Rachael Brown

The challenge in this assignment is to explore a polar equation. I decided to look at two:

I started with the cosine equation first. I varied a and kept b and k constant. Here are the graphs that I came up with:

As you can see, when a = b the graph appears to have two leaves: the yellow picture. When a < b the graphs have 4 leaves but still all cross at the origin. When a > b the black graph does not cross at the origin and it has 2 leaves. The number of leaves is even in all our graphs and our k is 2. What would happen if we made k = 3?

Now for all values of a we get three leaves. Interesting...a conjecture could be if k is even, the number of leaves is even and if k is odd, the number of leaves equals k. Let's explore this conjecture. Click here to open up a Graphing Calculator file that has a variety of equations already graphed with different k values. As you can see from the file, it appears our conjecture is correct. But that was with a = b. What if we vary a again?

If we look at when k = 4 and vary a, we see that when a > b, then the graphs do not touch the origin and have 4 leaves. When a < b, the graphs do cross at the origin and they have 8 leaves. Thus it seems like we can adjust our conjecture to when k is even and a > b, the graph has k leaves. When a < b, the graphs have 2k leaves. And finally, when a = b, the graph has k leaves.

Now, let's see when k = 5.

It looks like the same thing is happening here. The purple and red graphs have 10 leaves and that is when a < b. The dark blue, light green and light blue graphs have 5 leaves and that is when a > or = b. So it looks like the even/odd difference doesn't matter.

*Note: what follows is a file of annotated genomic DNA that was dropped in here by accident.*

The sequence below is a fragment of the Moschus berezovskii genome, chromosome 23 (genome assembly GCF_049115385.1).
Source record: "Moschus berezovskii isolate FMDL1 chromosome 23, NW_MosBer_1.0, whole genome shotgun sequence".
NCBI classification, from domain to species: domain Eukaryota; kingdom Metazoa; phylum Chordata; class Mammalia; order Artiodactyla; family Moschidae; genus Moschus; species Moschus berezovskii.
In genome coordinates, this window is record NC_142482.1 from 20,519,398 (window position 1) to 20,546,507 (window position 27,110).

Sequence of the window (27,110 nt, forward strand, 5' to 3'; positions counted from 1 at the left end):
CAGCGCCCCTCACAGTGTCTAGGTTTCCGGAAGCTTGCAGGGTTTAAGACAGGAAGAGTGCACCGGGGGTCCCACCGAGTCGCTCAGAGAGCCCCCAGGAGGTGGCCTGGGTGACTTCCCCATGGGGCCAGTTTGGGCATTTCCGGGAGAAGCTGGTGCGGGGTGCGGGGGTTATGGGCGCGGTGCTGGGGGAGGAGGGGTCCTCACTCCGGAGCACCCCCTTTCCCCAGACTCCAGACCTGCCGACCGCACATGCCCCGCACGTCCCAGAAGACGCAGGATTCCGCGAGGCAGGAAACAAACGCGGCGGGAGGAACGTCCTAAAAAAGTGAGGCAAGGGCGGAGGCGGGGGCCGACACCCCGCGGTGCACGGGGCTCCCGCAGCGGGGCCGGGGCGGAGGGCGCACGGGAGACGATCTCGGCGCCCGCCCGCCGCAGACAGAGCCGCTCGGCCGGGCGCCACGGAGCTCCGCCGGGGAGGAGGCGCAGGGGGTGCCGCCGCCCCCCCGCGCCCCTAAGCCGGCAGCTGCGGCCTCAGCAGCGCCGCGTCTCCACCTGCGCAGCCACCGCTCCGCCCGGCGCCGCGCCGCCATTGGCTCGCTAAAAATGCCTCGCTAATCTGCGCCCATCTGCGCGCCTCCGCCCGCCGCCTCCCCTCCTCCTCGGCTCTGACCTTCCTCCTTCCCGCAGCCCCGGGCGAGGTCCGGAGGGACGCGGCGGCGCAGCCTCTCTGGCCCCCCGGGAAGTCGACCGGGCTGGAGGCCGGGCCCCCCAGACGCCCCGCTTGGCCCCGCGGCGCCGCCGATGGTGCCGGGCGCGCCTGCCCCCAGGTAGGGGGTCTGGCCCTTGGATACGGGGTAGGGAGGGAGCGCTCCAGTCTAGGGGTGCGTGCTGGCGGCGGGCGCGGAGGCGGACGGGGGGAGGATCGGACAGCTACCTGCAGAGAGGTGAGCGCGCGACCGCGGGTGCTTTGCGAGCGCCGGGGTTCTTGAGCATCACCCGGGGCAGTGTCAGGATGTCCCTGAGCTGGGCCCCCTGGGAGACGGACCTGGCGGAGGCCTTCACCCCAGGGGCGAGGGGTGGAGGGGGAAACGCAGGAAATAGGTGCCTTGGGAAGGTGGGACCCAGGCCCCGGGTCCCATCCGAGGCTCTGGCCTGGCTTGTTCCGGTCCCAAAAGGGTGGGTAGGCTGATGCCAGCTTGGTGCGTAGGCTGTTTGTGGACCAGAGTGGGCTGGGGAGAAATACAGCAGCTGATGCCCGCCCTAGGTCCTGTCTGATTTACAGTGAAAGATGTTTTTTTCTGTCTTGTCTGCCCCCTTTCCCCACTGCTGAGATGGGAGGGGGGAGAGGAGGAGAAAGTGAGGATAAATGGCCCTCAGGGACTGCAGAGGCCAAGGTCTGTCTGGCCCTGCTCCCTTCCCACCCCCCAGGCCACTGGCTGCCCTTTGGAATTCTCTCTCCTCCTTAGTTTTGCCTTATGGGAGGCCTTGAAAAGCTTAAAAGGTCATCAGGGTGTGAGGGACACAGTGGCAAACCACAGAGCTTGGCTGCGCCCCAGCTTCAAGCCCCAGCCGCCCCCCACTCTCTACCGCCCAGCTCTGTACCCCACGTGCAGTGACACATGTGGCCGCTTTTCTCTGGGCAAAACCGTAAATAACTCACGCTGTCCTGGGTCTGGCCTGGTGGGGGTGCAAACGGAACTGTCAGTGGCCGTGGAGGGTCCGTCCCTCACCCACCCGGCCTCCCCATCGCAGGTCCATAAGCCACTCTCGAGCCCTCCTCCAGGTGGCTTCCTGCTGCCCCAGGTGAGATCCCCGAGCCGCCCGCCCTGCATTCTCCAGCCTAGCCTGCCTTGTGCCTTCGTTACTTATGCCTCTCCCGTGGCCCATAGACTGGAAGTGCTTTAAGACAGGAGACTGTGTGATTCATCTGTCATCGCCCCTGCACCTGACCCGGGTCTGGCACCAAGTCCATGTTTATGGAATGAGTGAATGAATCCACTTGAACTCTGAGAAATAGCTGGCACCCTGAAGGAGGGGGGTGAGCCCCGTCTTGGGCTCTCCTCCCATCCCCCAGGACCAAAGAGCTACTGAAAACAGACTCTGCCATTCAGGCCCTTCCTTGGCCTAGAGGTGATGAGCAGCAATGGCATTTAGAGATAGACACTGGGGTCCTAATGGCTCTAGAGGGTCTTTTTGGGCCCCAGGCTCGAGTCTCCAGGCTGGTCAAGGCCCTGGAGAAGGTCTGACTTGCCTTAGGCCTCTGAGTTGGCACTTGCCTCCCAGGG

There are a few things left to address. Can we determine the x and y intercepts of the graph? Is it true that all odd numbers look tilted? We have been experimenting with b = 3 does that matter? What if a and b are negative? Will the graphs change if b = 2?

Let's deal with the last question first. I changed the equations used in the above graph so that b = 2.

As you can see, b = 2 didn't really change much. It seems to effect the x-intercepts but our earlier conjectures appear to hold. So let's figure out the x - intercepts. Here is where even and odd k values seems to make sense to look at. Let's start with k = even numbers.

I'm going to organize myself with a table:

 a b Intercepts 1 3 0,+/-4 2 3 0,+/-5 3 3 0,+/-6 4 3 +/-7 5 3 +/-8

It looks like a + b equals the intercepts for k = 4. The intercepts listed above are the x and y intercepts.

Now, let's look at k = 3 and see if we find a similar pattern.

 a b x-intercepts 1 3 0,2,4 2 3 0, 1, 5 3 3 0, 6 4 3 -1, 7 5 3 -2, 8

In this case, it looks like the x-intercepts equal a + b and b - a. So now let's look at the y-intercepts.

 a b y-intercepts 1 3 +/-1 2 3 +/-2 3 3 +/-3 4 3 +/-4 5 3 +/-5

The y-intercepts appear to equal +/-a. This isn't that surprising because our intuition would tell us that the value added on would effect the y values of the function. Although this is a little different because our equations are polar.

Conjectures:

When a > b, then the graph has k leaves. When a < b, the graph has 2k leaves and it crosses at the origin. And finally, when a = b, the graph has k leaves and crosses at the origin. If k is even, the x and y intercepts equal +/-(a + b). If k is odd, the x intercepts equal a + b and b - a. The y-intercepts equal +/-(a + b).

Now the challenge is to see if the same conjectures hold for

This is a graph of b = 3 and k = 2 with a varying. As you can see, these graphs have 3 leaves. Click here to open a Graphing Calculator file with k = 4. Use the file to play with the equation and see how our conjectures change for the sine graphs.